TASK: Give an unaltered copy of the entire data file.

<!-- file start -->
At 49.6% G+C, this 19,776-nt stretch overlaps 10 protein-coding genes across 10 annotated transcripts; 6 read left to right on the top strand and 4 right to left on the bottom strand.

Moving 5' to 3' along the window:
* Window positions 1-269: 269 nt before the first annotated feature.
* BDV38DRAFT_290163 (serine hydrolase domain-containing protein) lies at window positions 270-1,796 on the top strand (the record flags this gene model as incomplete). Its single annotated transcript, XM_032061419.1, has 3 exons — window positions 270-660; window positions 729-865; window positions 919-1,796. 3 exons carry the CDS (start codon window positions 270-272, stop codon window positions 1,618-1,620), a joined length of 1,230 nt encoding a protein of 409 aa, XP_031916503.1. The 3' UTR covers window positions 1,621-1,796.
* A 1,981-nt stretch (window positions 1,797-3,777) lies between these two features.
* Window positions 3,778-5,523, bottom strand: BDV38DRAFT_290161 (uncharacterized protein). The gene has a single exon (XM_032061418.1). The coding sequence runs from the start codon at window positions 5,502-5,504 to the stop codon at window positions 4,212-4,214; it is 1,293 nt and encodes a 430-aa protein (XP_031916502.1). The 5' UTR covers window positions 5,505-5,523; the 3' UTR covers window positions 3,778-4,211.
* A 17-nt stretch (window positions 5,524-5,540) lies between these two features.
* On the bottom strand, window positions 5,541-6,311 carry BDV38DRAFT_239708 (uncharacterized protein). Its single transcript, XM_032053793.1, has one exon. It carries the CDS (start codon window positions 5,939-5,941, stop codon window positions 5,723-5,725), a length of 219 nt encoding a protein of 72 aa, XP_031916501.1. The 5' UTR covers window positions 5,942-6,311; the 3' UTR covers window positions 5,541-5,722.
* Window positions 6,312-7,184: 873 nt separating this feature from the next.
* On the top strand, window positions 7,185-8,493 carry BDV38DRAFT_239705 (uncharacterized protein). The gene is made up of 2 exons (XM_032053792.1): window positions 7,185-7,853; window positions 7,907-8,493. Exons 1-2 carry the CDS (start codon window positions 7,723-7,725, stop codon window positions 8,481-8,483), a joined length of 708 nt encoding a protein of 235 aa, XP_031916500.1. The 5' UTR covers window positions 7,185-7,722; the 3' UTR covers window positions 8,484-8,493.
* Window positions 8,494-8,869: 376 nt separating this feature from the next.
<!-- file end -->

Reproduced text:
At 49.6% G+C, this 19,776-nt stretch overlaps 10 protein-coding genes across 10 annotated transcripts; 6 read left to right on the top strand and 4 right to left on the bottom strand.

Moving 5' to 3' along the window:
* Window positions 1-269: 269 nt before the first annotated feature.
* BDV38DRAFT_290163 (serine hydrolase domain-containing protein) lies at window positions 270-1,796 on the top strand (the record flags this gene model as incomplete). Its single annotated transcript, XM_032061419.1, has 3 exons — window positions 270-660; window positions 729-865; window positions 919-1,796. 3 exons carry the CDS (start codon window positions 270-272, stop codon window positions 1,618-1,620), a joined length of 1,230 nt encoding a protein of 409 aa, XP_031916503.1. The 3' UTR covers window positions 1,621-1,796.
* A 1,981-nt stretch (window positions 1,797-3,777) lies between these two features.
* Window positions 3,778-5,523, bottom strand: BDV38DRAFT_290161 (uncharacterized protein). The gene has a single exon (XM_032061418.1). The coding sequence runs from the start codon at window positions 5,502-5,504 to the stop codon at window positions 4,212-4,214; it is 1,293 nt and encodes a 430-aa protein (XP_031916502.1). The 5' UTR covers window positions 5,505-5,523; the 3' UTR covers window positions 3,778-4,211.
* A 17-nt stretch (window positions 5,524-5,540) lies between these two features.
* On the bottom strand, window positions 5,541-6,311 carry BDV38DRAFT_239708 (uncharacterized protein). Its single transcript, XM_032053793.1, has one exon. It carries the CDS (start codon window positions 5,939-5,941, stop codon window positions 5,723-5,725), a length of 219 nt encoding a protein of 72 aa, XP_031916501.1. The 5' UTR covers window positions 5,942-6,311; the 3' UTR covers window positions 5,541-5,722.
* Window positions 6,312-7,184: 873 nt separating this feature from the next.
* On the top strand, window positions 7,185-8,493 carry BDV38DRAFT_239705 (uncharacterized protein). The gene is made up of 2 exons (XM_032053792.1): window positions 7,185-7,853; window positions 7,907-8,493. Exons 1-2 carry the CDS (start codon window positions 7,723-7,725, stop codon window positions 8,481-8,483), a joined length of 708 nt encoding a protein of 235 aa, XP_031916500.1. The 5' UTR covers window positions 7,185-7,722; the 3' UTR covers window positions 8,484-8,493.
* Window positions 8,494-8,869: 376 nt separating this feature from the next.